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How African Young Adults Use Tech to Accelerate Progress
If you spend enough time around education technology folks, you’ll start to hear about OER, or open educational resources. OER are free or low-cost learning materials (online textbooks, videos, online courses, etc.) that, rather than being protected by copyright, fall under a Creative Commons license. This gives both instructors and students the cocreative ability to adapt resources to a given course or audience. More than just making high-quality learning materials open to the public, OER can increase learner engagement, improve academic performance, and even support higher rates of course completion.
Openness, however, is not the same as accessibility. In developing countries such as Ghana, consistent, speedy internet is hard to come by. Data is prohibitively expensive—so much so that some students will skip meals to pay for it. Even if they can afford the data, load times are glacially slow and frequently interrupted by power outages. Africans nicknamed the waiting-to-load circle “the spinning wheel of death.”
“To take an online course or to download an entire PDF is really difficult because they can’t afford that amount of bandwidth,” says Tiffany Ivins Spence, a graduate of the BYU McKay School’s instructional psychology and technology doctoral program. “Data costs are often a dealbreaker for online learning, So I was always curious about how we can sustain access to digital learning tools in offline areas.”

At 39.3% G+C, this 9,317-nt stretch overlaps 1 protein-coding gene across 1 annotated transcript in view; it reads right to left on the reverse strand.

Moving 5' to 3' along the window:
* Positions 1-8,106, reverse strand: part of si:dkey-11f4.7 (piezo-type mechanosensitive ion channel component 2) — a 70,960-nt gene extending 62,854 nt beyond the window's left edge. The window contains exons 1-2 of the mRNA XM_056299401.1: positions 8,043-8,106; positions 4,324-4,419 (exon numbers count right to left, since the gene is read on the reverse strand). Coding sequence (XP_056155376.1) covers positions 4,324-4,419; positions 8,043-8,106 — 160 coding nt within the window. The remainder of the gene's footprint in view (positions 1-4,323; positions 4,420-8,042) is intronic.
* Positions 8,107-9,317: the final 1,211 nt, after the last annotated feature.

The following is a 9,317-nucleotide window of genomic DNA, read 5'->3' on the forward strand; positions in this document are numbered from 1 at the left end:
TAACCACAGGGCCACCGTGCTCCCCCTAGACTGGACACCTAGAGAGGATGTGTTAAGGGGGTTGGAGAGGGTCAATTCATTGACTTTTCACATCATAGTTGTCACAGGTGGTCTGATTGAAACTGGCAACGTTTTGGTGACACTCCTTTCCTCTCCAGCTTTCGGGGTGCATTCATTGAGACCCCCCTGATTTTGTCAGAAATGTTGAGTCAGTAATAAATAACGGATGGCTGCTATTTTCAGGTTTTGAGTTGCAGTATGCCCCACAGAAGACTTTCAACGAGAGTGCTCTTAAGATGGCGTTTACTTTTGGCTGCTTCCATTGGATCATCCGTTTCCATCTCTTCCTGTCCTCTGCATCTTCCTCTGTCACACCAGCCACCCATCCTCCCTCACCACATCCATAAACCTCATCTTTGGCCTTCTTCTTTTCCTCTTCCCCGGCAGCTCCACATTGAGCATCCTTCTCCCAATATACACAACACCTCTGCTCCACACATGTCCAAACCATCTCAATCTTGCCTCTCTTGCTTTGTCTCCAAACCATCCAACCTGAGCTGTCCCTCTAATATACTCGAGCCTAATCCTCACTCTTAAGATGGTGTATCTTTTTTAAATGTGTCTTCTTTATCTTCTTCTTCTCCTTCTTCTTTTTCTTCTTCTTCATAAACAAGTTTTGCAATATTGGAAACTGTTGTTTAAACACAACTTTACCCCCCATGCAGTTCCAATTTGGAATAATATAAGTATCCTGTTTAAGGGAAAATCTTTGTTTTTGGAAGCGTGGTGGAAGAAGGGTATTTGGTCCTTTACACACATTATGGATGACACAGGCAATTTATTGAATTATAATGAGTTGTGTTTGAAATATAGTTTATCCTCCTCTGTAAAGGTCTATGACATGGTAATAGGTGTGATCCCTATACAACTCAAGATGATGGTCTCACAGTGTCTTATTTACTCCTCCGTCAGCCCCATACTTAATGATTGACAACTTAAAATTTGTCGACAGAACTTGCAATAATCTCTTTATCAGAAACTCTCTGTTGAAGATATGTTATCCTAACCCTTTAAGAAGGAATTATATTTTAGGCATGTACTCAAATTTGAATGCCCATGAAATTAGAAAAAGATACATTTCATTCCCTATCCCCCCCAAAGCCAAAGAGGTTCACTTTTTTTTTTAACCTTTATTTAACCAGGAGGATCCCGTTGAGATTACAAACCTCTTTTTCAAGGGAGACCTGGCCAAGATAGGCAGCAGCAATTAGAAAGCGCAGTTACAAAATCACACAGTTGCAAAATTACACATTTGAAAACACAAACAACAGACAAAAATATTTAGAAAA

Out of that curiosity was born Community Development Network, or CDN, Ivins Spence's nonprofit that aims to create "knowledge bridges" that empower communities across the developing world. Since opening its first community learning center in 2020, the organization has created digital libraries in 92 community learning centers across West Africa and has trained more than 5,000 youth service ambassadors to manage these centers. CDN is part of Ivin Spence’s mission to ensure local people are at the forefront of education, social change, and economic development in their communities.
Sidestepping the “Spinning Wheel of Death”
Ivins Spence, ’11, was initially skeptical of technology’s value in international development. With such a great need for basic infrastructure—including roads, hospitals, and electricity—technology seemed like a secondary or tertiary tool for progress. Though she has spent the bulk of her career supporting development efforts in Africa, South America, and Southeast Asia, the McKay School’s instructional psychology and technology program was the first place that felt foreign.
“In joining the BYU Instructional Psychology and Technology Department (IP&T), I felt like a fish out of water,” says Ivins Spence. “I felt like the people who were in that program were really techie, and it was a stretch for me to go in and do a lot of the basic tech things. But what I realized was that it was a whole new language that was important to learn if I wanted to better advocate for those I represented.”